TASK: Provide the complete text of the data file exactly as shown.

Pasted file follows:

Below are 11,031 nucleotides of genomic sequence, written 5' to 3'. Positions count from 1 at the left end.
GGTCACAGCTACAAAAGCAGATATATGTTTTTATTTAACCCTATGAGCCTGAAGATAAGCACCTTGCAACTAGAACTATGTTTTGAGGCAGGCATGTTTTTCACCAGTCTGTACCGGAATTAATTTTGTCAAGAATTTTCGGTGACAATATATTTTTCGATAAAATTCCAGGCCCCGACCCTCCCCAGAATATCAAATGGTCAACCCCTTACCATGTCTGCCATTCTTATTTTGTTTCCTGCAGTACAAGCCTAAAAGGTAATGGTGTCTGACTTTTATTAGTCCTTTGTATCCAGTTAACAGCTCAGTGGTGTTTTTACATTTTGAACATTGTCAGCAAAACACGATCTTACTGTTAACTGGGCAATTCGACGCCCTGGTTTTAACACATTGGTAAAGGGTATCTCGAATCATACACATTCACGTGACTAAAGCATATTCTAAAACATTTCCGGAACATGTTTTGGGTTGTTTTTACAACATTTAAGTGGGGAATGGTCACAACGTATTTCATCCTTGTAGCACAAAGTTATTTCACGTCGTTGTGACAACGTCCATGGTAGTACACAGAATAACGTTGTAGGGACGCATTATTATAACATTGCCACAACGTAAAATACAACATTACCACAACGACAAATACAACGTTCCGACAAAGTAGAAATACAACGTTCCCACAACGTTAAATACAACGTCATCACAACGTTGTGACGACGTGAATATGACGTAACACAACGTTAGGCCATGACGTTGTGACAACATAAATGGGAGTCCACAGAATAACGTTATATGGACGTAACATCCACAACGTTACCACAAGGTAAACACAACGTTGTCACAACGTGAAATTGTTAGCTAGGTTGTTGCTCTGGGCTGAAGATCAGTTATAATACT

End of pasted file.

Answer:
Below are 11,031 nucleotides of genomic sequence, written 5' to 3'. Positions count from 1 at the left end.
GGTCACAGCTACAAAAGCAGATATATGTTTTTATTTAACCCTATGAGCCTGAAGATAAGCACCTTGCAACTAGAACTATGTTTTGAGGCAGGCATGTTTTTCACCAGTCTGTACCGGAATTAATTTTGTCAAGAATTTTCGGTGACAATATATTTTTCGATAAAATTCCAGGCCCCGACCCTCCCCAGAATATCAAATGGTCAACCCCTTACCATGTCTGCCATTCTTATTTTGTTTCCTGCAGTACAAGCCTAAAAGGTAATGGTGTCTGACTTTTATTAGTCCTTTGTATCCAGTTAACAGCTCAGTGGTGTTTTTACATTTTGAACATTGTCAGCAAAACACGATCTTACTGTTAACTGGGCAATTCGACGCCCTGGTTTTAACACATTGGTAAAGGGTATCTCGAATCATACACATTCACGTGACTAAAGCATATTCTAAAACATTTCCGGAACATGTTTTGGGTTGTTTTTACAACATTTAAGTGGGGAATGGTCACAACGTATTTCATCCTTGTAGCACAAAGTTATTTCACGTCGTTGTGACAACGTCCATGGTAGTACACAGAATAACGTTGTAGGGACGCATTATTATAACATTGCCACAACGTAAAATACAACATTACCACAACGACAAATACAACGTTCCGACAAAGTAGAAATACAACGTTCCCACAACGTTAAATACAACGTCATCACAACGTTGTGACGACGTGAATATGACGTAACACAACGTTAGGCCATGACGTTGTGACAACATAAATGGGAGTCCACAGAATAACGTTATATGGACGTAACATCCACAACGTTACCACAAGGTAAACACAACGTTGTCACAACGTGAAATTGTTAGCTAGGTTGTTGCTCTGGGCTGAAGATCAGTTATAATACT